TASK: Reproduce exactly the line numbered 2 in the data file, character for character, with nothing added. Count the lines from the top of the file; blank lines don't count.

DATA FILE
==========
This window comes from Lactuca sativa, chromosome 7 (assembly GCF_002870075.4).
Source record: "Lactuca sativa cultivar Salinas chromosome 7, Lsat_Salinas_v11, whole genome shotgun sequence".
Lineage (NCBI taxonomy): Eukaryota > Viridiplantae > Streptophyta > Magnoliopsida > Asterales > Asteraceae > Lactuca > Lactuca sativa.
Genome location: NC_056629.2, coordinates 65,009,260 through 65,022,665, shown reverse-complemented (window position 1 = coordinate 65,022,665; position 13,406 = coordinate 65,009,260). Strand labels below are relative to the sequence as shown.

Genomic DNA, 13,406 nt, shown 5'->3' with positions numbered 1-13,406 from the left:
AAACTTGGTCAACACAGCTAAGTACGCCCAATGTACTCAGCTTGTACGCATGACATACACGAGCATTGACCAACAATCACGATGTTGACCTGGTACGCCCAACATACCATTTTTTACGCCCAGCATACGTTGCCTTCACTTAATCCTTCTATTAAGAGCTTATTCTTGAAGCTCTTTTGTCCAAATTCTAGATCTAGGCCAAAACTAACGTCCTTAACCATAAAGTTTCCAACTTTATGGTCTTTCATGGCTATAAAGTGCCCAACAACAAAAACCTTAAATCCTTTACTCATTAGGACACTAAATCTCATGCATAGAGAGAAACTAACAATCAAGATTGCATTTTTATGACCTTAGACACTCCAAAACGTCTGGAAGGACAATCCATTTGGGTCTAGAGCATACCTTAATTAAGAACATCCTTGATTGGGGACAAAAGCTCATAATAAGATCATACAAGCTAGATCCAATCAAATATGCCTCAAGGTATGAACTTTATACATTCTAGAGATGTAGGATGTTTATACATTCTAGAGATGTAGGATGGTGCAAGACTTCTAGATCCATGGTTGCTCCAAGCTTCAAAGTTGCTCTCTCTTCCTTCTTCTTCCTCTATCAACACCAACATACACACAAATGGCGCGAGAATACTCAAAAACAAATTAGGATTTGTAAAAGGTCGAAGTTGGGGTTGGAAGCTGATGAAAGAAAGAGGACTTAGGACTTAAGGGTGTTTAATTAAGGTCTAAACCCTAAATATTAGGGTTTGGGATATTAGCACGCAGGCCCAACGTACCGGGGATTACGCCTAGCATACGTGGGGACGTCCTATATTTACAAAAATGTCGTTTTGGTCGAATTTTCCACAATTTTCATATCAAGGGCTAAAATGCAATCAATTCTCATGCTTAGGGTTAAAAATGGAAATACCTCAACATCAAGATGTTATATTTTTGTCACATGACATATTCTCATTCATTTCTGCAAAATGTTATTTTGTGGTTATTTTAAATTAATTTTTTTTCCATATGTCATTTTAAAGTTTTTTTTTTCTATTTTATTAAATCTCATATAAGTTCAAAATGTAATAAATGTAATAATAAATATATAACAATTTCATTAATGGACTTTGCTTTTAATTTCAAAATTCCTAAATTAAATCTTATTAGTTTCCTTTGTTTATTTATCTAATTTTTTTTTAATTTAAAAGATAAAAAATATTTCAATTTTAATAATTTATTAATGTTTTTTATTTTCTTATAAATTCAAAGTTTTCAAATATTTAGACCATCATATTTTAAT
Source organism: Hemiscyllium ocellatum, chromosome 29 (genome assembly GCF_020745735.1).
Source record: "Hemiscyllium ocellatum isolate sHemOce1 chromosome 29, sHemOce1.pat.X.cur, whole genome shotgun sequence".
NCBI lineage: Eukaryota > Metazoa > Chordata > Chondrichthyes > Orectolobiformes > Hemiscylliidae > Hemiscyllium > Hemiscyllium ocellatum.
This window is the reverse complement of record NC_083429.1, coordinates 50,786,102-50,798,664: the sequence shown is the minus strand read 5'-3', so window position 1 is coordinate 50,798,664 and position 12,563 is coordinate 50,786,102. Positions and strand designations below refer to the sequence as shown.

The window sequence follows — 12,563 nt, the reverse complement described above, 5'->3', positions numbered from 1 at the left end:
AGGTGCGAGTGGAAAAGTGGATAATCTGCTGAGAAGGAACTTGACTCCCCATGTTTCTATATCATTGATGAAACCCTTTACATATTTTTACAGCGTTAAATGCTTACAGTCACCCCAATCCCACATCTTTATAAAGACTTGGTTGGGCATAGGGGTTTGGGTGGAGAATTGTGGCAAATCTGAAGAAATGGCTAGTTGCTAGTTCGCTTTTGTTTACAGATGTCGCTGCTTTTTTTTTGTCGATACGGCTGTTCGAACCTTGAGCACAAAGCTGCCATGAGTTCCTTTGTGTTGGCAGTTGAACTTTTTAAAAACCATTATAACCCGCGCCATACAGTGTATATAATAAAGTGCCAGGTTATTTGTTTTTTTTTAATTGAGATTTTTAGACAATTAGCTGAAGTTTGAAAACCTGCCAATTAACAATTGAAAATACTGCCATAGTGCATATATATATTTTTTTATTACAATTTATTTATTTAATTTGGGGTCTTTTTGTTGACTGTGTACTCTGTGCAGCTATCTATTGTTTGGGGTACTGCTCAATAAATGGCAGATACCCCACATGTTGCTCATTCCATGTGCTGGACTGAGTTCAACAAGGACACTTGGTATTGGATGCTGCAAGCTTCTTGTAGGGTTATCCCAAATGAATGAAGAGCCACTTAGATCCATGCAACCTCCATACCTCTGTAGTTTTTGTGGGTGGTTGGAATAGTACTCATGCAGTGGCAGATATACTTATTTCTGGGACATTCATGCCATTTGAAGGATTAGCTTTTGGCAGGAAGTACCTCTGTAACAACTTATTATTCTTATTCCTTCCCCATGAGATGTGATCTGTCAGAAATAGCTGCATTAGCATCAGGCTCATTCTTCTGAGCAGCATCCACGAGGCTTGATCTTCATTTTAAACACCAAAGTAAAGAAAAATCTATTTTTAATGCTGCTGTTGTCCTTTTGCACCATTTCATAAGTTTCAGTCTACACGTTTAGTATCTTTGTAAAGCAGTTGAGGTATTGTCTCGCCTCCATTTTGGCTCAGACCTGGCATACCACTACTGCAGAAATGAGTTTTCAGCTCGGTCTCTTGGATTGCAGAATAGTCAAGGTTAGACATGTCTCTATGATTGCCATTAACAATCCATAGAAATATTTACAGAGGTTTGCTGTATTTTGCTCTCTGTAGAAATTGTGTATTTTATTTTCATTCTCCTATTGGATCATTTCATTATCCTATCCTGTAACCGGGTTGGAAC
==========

Source record: "Lactuca sativa cultivar Salinas chromosome 7, Lsat_Salinas_v11, whole genome shotgun sequence".